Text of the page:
post-header-un-ny

Religious leaders and legislators present nuclear abolition call to the United Nations

September 29, 2015

Leaders of the major religious faiths and interfaith networks, joined forces with parliamentarians and mayors from around the world to call on world leaders to “commit to nuclear abolition and to replace nuclear deterrence with shared security approaches to conflicts.”

The call was made in a joint statement presented yesterday to Mogens Lykketoft, the President of the UN General Assembly, as world leaders gathered at the UN for the opening session of the UN on its 70th anniversary year.

Críona Ní Dhálaigh, Lord Mayor of Dublin, signs the statement

Críona Ní Dhálaigh, Lord Mayor of Dublin, signs the statement

The statement, calls specifically on world leaders to negotiate “a nuclear weapons convention or framework of agreements that eliminate nuclear weapons,” a proposal advanced by UN Secretary-General Ban Ki-moon and supported by over 130 countries.

The joint statement was adopted in Hiroshima on August 6th – the 70th anniversary of the nuclear bombing of that city, and is endorsed by religious leaders, mayors and parliamentarians from Australia, Austria, Bangladesh, Belgium, Brazil, Bulgaria, Cameroon, Canada, Costa Rica, Czech Republic, Denmark, Ecuador, Finland, France, Germany, Greece, Iceland, India, Indonesia, Ireland, Israel, Italy, Japan, Jordan, Malawi, Marshall Islands, Mauritania, Mexico, Monaco, Netherlands, New Zealand, Nigeria, Norway, Pakistan, Portugal, Saudi Arabia, Scotland, South Africa, Spain, Sweden, Switzerland, Turkey, Uganda, United Kingdom, United States and Zimbabwe.

“The experience of Hiroshima reminds us of why nuclear weapons must be abolished,’ said Mr Kazumi Matsui, Mayor of Hiroshima and President of Mayors for Peace. ‘As long as nuclear weapons exist, anyone could become a Hibakusha (nuclear victim) at any time.’

Saber Chowdhury, Co-President of PNND, presents the statement to UNGA President Mogens Lykketoft.

Saber Chowdhury, Co-President of PNND, presents the statement to UNGA President Mogens Lykketoft

The joint statement was coordinated by Religions for Peace, Mayors for Peace and Parliamentarians for Nuclear Non-proliferation and Disarmament.  It was presented to the President of the UNGA by Saber Chowdhury (PNND Co-President and President of the Inter Parliamentary Union), Dr William Vendley (Secretary-General of Religions for Peace), Randy Rydell (Senior Adviser for Mayors for Peace) and Jonathan Granoff (PNND Council Member and President of the Global Security Institute).

The delegation also presented Mr Lykketoft with a nuclear abolition resolution adopted by the US Conference of Mayors in June this year.

‘We join together to highlight the continuing risks of a nuclear catastrophe – whether by accident, miscalculation or intent – and the moral and security imperative to achieve nuclear abolition,’ said Dr William Vendley, Secretary-General of Religions for Peace.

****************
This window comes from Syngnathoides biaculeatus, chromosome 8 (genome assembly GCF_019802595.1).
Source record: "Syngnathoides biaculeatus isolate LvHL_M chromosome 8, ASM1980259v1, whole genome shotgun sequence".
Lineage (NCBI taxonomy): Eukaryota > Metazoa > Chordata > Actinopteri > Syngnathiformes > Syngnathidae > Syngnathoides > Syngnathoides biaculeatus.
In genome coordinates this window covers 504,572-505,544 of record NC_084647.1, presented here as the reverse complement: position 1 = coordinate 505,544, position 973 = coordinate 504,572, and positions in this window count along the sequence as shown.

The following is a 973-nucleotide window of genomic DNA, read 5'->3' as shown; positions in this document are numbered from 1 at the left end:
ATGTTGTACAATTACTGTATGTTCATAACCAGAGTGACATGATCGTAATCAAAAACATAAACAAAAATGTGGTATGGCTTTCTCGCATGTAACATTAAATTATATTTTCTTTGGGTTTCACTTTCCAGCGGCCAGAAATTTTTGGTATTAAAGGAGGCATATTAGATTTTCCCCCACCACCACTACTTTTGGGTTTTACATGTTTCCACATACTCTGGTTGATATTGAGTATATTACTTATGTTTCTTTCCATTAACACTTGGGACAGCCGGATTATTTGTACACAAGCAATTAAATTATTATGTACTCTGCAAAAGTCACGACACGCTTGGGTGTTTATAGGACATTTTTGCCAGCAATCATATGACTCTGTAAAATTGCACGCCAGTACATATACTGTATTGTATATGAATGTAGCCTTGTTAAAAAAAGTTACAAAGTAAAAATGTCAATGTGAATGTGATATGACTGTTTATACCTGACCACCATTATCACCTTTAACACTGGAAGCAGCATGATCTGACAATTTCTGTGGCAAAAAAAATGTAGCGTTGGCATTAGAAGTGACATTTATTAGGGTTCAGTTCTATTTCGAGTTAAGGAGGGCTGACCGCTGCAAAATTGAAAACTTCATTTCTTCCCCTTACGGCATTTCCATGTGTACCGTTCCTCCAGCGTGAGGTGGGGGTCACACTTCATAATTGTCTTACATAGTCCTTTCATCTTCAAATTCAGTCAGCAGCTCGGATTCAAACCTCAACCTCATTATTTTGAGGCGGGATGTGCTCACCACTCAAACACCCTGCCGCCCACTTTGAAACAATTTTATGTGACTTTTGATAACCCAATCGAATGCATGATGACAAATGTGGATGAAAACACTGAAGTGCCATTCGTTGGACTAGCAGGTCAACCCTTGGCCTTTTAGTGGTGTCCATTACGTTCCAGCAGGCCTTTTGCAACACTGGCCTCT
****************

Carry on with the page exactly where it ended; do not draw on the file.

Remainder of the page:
‘Nearly 16,000 nuclear weapons remain in the world’s arsenals costing $100 billion annually – funds that could instead be used to implement the Sustainable Development Goals,’ said Mr Saber Chowdhury MP, Co-President of PNND and President of the Inter Parliamentary Union. ‘We reaffirm UN Secretary-General Ban Ki-moon’s description of the abolition of nuclear weapons as a “common good of the highest order.”

Paul Quiles, Mayor of Cordes-sur-Ciel andd former France Defence Minister, signing the statement

Paul Quiles, Mayor of Cordes-sur-Ciel andd former France Defence Minister, signing the statement

“In special ways mayors are responsible for protecting the safety and welfare of their citizens, as well as for preserving and promoting cultural and environmental values and heritages; parliamentarians for national policies and laws for the benefit of present and future generations; and religious leaders for advancing the shared moral principles and respect for the well-being of all people regardless of ethnicity, nationality or religion.

Together—as mayors, parliamentarians and religious leaders— we support the common good of nuclear abolition. We reject nuclear weapons, which threaten our humanity, contravene our moral principles, violate international law and thwart the safety and well-being of current and future generations.”

The joint statement was also presented to the United Nations in Geneva – the traditional location for disarmament negotiations – at a special event on Sep 22 to commemorate the International Day for the Total Elimination of Nuclear Weapons.

Th event was organised by UNFOLD ZERO, hosted by the Permanent Mission of Ecuador to the United Nations and cosponsored by the UN Office of Disarmament Affairs (UNODA) and the NGO Committee for Disarmament. It featured a screening of the movie “The Man Who Saved the World”, a welcome speech by Ecuador Ambassador Maria Espinosa and a presentation by Marco Kalbusch, Secretary of the Conference on Disarmament and Head of the UNODA in Geneva.

For more information see:

Ambassador Espinosa presents joint statement to Marco Kalbusch (UNODA)

Ambassador Espinosa presents joint statement to Marco Kalbusch (UNODA)

 

Contacts:
Alyn Ware, alyn@pnnd.org +41 788 912 156
Kyoichi Sugino ksugino@rfp.org  +1 212 687 2163
Shinichiro Murakami  mayors@pcf.city.hiroshima.jp +81-82-242-7821

Special message from Stanislav Petrov just before the screening of "The Man Who Saved the World" at the United Nations in Geneva

Special message from Stanislav Petrov just before the screening of “The Man Who Saved the World” at the United Nations in Geneva